Saturday’s meeting of the membership of the California Genealogical Society was held at the Oakland Family History Center (FHC). The meeting was extremely well attended.
Oakland Regional Family History Center
Source: Oakland Regional Family History Center (Oakland, Alameda Co., California). Photographed by Stephen J. Danko on 08 Mar 2008.
The venue for the meeting was apt, because the featured presentation was “Amazing New Offerings at the Family History Library” by Margery Bell, Assistant Director of the Oakland Regional Family History Center.
The FHC Portal
Margery explained that, since the Oakland FHC is a regional center, patrons of the facility have free access to a number of databases not available at other FHCs. The FHC Portal provides access to Ancestry.com, Footnote.com, Genline, the Godfrey Memorial Library, Heritage Quest Online, and World Vital Records.
In particular, Margery noted the offerings of Footnote.com and explained that the FHC has a special relationship with Footnote.com since Footnote.com is using technology developed by the Family History Library to scan microfilms. She demonstrated how to use the website and showed how to find Revolutionary War service records and pension records on the site. Patrons can search Footnote.com at home and, once they find images of interest to them, they can access the images for free at any regional FHC.
Margery also highlighted Genline, a database of images of Swedish records available for free at regional FHCs through the FHC Portal.
Of particular interest to participants was the indexed records search facility at FamilySearch Labs. Registration is required to access the collection. Margery explained that the indexes are 98% accurate. The records are indexed by two indexers familiar with the language. Disagreements are resolved by arbiters.
After searching for records, researchers can browse the records by scrolling from one record to the next record in the collection. Researchers can also choose to browse through just the hits in their search by clicking on a single button.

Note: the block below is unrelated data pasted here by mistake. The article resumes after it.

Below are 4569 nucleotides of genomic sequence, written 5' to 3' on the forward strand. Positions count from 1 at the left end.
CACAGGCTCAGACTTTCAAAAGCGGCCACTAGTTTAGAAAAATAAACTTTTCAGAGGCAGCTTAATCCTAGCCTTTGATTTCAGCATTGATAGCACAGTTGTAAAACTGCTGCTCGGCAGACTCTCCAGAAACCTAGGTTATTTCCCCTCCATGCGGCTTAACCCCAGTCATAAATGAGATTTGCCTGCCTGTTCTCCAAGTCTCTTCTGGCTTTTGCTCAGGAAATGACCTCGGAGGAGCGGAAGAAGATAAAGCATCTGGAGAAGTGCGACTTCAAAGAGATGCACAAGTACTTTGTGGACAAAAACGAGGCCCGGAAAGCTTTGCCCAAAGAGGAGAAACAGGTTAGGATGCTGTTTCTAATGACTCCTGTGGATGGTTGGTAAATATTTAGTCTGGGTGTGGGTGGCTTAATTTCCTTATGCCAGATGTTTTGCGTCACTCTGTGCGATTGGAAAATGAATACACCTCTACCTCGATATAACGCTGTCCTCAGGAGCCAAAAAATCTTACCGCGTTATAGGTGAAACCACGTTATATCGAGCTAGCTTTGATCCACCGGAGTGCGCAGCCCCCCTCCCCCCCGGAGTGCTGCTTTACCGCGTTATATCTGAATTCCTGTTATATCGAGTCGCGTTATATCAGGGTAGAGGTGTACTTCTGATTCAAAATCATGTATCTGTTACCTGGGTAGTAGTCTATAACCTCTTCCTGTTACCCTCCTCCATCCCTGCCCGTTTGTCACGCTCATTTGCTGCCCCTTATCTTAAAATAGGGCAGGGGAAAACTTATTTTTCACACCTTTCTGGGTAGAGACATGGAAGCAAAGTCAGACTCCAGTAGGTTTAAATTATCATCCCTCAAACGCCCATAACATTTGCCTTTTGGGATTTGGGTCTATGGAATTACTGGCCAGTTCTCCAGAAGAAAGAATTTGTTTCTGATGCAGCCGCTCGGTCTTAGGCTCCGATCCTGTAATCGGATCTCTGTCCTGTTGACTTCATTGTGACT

In addition to indexed collections, researchers can browse the images in collections that have been digitized but not yet indexed, similar to the way researchers would browse through the images on microfilms. Eventually, all 2.8 million rolls of microfilm will be digitized and available either at home through FamilySearch Labs or at an FHC.
Since the rights to some microfilms are owned by organizations other than the Family History Library, not all images will be available for home access. Researchers will be able to search the indexes to these films at home, but must view them either at an FHC or through the contractor’s own website.
Two years ago, the Family History Library announced that the project of scanning all films would be completed within ten years.
Another development of interest is the FamilySearch Wiki where users can contribute genealogical content. In particular, the FamilySearch Wiki will provide research guidance for genealogists researching in countries the world over.
A third development of FamilySearch is the New FamilySearch. Currently, this facility is only available to members of the Church of Jesus Christ of Latter Day Saints whose temples are also using it. In a year, all temples will be using the New FamilySearch, and the site may be expanded in the future to allow anyone to participate if resources allow.
The basis of the New FamilySearch is an interactive Web 2.0 application wherein all Ancestral File, IGI, Pedigree Resource Files, and Church membership records will be integrated into family trees that will merge duplicated records in those resources and enable researchers to examine conflicting records for the same individual and select preferred records to show up in their view of the New FamilySearch. Corrections can be added, but incorrect information already in the system can only be changed by the person who initially contributed it. If the original contributor is deceased, a closely related researcher can claim the records.
The New FamilySearch will also allow users to sign in to help other researchers long-distance in real time, online.
In the future, we may be able to add timelines of the lives of individuals in the database and add scans of the original documents.
California Genealogical Society Update
Jane Lindsey of the California Genealogical Society and Library provided information about the databases available online at the CGS Library, including WorldVitalRecords.com, Footnote.com, NewEnglandAncestors.com, and Ancestry Library Edition. She also updated members about upcoming society events, including the upcoming Member Coffee on April 2 in San Francisco, the Central and Eastern European Genealogy Workshop on April 12, and the society’s Research Trip to Salt Lake City from April 13-20. Kathryn Doyle provided a tour of the society blog.
Copyright © 2008 by Stephen J. Danko